Tipsheet: Fire prevention landscaping

By Rebecca Jepsen
for the Mercury News
May 29, 2009

With the fire season under way and a dry summer ahead, it's time to create a firebreak around your house and other structures on your property. Unfortunately, many of our homes have been built in fire-prone areas. Dry grasses, trees and shrubs planted near a home can burn quickly and intensify a blaze, making a fire more difficult to contain and control.

Here are ways to practice fire-safe landscaping.

Clean up. Remove all dead plants, trees and shrubs. Keep lawns mowed, grasses low, and shrubs pruned and maintained.

Increase defensible space. This is the area between your house and an oncoming wildfire in which you should alter flammable vegetation to reduce the threat of fire. You should clear an area at least 30 feet in diameter around your home and reduce fuel within another 70 feet by leaving space between plants and not planting under tall trees. Check with your local fire department to find out the fire hazard rating of your neighborhood, because requirements vary depending on your location and you could face fines for not complying.

Prune trees. Trim lower limbs to a height of at least 10 feet. Cut back all branches that overhang structures. Eucalyptus and pine trees are highly flammable and should be removed if possible.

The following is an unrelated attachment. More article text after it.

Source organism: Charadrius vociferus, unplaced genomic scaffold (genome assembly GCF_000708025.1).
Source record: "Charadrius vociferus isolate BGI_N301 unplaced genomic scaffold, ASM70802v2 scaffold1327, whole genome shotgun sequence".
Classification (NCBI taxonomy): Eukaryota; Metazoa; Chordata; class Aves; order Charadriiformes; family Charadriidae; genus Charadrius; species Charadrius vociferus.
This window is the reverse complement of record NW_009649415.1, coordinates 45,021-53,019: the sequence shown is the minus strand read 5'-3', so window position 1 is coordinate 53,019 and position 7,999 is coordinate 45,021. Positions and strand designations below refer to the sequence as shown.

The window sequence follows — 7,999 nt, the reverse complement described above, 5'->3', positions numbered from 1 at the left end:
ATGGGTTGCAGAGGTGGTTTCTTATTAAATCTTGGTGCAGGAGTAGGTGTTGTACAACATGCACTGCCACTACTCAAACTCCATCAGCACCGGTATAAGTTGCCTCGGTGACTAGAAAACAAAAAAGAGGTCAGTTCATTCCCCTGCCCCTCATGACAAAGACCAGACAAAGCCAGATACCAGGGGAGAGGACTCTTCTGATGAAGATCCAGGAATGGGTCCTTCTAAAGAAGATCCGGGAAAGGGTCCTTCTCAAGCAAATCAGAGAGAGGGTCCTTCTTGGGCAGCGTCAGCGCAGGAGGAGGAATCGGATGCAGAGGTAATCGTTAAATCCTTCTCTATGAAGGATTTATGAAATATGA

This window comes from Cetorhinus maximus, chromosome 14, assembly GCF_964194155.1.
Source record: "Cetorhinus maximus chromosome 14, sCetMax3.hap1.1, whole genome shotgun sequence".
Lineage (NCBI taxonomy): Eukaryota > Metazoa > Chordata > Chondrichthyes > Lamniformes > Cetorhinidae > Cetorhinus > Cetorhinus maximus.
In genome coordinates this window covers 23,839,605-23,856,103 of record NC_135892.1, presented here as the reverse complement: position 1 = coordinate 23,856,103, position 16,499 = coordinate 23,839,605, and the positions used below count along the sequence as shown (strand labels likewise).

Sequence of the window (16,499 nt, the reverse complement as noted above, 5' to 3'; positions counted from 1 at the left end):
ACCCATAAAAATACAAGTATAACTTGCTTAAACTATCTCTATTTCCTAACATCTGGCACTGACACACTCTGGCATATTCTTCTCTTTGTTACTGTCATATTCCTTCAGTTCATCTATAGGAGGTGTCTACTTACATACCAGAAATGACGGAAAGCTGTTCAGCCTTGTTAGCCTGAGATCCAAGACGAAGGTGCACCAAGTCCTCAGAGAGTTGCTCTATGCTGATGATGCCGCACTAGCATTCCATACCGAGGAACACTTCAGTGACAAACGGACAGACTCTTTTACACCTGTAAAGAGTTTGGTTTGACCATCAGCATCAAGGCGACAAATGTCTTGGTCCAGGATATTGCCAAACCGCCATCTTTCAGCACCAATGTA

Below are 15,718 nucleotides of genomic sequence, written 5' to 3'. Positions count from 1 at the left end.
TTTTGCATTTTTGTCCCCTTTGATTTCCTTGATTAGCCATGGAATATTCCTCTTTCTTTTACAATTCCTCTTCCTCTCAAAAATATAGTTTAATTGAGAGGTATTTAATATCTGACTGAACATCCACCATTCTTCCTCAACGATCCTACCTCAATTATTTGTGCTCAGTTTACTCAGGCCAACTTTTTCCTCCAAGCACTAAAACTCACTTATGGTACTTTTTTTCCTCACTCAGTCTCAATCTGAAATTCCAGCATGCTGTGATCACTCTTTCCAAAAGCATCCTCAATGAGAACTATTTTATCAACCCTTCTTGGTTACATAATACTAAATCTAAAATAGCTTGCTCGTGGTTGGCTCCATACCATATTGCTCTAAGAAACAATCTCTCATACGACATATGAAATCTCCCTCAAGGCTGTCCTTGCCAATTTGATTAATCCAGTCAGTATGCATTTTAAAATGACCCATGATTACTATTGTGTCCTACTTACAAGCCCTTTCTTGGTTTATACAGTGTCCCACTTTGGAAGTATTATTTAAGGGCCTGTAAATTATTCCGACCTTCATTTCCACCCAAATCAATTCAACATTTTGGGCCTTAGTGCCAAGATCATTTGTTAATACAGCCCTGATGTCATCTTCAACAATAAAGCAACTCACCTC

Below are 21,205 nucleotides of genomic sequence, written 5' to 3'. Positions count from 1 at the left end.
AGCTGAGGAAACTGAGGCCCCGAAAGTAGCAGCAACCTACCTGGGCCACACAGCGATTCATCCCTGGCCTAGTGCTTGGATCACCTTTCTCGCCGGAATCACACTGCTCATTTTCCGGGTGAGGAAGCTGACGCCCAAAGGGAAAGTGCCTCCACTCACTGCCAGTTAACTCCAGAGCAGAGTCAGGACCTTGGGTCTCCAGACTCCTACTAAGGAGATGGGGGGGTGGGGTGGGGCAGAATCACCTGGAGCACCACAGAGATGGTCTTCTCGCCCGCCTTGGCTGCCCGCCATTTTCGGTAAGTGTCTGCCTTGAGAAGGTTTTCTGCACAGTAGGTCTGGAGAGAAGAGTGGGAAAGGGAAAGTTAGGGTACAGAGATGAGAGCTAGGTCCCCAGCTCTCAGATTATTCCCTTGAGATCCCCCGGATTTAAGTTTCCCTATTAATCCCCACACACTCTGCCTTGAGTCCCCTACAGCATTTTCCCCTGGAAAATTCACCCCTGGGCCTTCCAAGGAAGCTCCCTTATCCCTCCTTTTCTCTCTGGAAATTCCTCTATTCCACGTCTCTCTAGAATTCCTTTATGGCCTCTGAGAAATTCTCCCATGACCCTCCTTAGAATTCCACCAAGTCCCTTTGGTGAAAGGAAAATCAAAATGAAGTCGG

Remove grasses and shrubs from underneath the canopy of your trees.

New plantings. When planting new trees, select fire-resistant varieties and avoid planting in masses — a spacing of at least 30 feet is recommended. Choose fire-resistant, drought-tolerant plants — and set up a water-efficient drip system.

Build breaks. Pathways, patios, borders or walls made from steppingstones, cement, decorative rock or gravel close to your home can help slow or break the path of a fire.

Mulch advice. Keep flower beds mulched to conserve water, but avoid thick layers of pine bark or needles, which are highly flammable.

Exit plan. Keep entrances and exits to your home and property clear of flammable material; otherwise, you may not be able to escape, and the fire department may not be able to get to you.

Water. Make sure your water sources, hoses and fire sprinklers are all working and easily accessible.

Contact your local fire department for complete details on fire safety instructions for your area. The department can also provide a recommended list of fire-resistant plants, trees and shrubs. More information is available from the California Department of Forestry and Fire Protection. www.fire.ca.gov.